Think about this. Bartimaeus understands the spiritual significance of Jesus, calls out to him, receives his sight back, becomes a follower and then immediately sees Jesus going through incredible hardships that culminate in his death on the cross. To think of Jesus as the Son of David, the coming messiah, and expect a physical salvation of the people of Israel, only to watch Jesus die on the cross would test anyone’s faith.
But, because Mark included Bartimaeus by name in the gospel story, I can only assume – granted, completely without physical proof (on faith as it were) – that he made it through the struggles of faith and ended up as one of the followers we find in Jerusalem in the book of Acts.
I like to think he persisted in his faith, despite what he saw happening to Jesus. In other words, his continued faith – in the face of doubts and fears – continued to make him well. We ought to look to Bartimaeus as an example when we face our own trials and difficulties which hen-peck at our disbelief and feed our doubts with things that are not a part of God’s truth.
In his weekly radio hour, the Catholic Archbishop Fulton Sheen had these four things to say about our faith:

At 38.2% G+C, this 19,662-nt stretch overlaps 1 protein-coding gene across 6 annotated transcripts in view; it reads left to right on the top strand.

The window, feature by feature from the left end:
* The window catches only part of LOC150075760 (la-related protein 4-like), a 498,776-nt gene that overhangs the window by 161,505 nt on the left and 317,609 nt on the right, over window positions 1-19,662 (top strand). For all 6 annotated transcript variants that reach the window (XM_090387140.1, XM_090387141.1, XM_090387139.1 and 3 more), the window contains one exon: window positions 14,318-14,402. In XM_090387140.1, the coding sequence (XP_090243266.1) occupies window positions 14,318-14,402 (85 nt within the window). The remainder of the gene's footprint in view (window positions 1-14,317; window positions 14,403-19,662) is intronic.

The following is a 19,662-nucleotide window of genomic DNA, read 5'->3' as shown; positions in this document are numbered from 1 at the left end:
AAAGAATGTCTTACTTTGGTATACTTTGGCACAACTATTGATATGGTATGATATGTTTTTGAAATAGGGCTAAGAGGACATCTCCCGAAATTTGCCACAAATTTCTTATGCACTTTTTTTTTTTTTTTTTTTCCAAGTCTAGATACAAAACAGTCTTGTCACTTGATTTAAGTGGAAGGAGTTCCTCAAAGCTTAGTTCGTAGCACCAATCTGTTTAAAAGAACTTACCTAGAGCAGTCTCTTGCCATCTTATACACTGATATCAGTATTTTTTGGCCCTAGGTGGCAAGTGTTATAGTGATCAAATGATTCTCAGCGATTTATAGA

1) Faith Perfects your Reason: Faith “opens up vaster fields of vision and new worlds, which before were hidden and unknown,” and “Faith is an education. God is our teacher,” and also, “Unless you know why you are living, there is not much purpose in living.” He then goes on to say that once we have seen the light of God, God will reveal more and more to us so that we come to understand more of the world; specifically, God will reveal to us why we are living, so that we can have a purpose to our life that is greater than just ourselves. In other words, we are not just believers in the truth of Christ, but active participants in the God’s work in the world.
I can imagine that as soon as Bartimaeus followed Jesus on the way, he received a great amount of education in the faith, simply by listening to Jesus and seeing the examples of the others who followed Christ.
2) Faith will perfect your freedom: The more you know about something, the more free you are to do those things. For example, Bishop Sheen said “if you know the truth about an airplane, you are free to fly it.” And the more we understand about our faith, the more easily we can act upon it; the more easily we can put into practice that which we know to be true.
The flipside is also true. The more we know about our faith, the freer we become when things come at us and cause us to grapple with doubt. Simply knowing the truth of God’s promises can cause us to respond to those doubts with a calm understanding of a reality that sits beyond our immediate reason and what we can understand with our senses.
I’m sure that every day, Bartimaeus saw and learned things that continued to expand his knowledge and freed him up to respond to the world with more faith. Seeing the trials that Jesus was going through, but being able to remain with the other followers must have opened up his spiritual eyes more and more each day.
If we want our faith to free us, we must push in, and find opportunities to understand our faith on a deeper level, both with others, and on our own.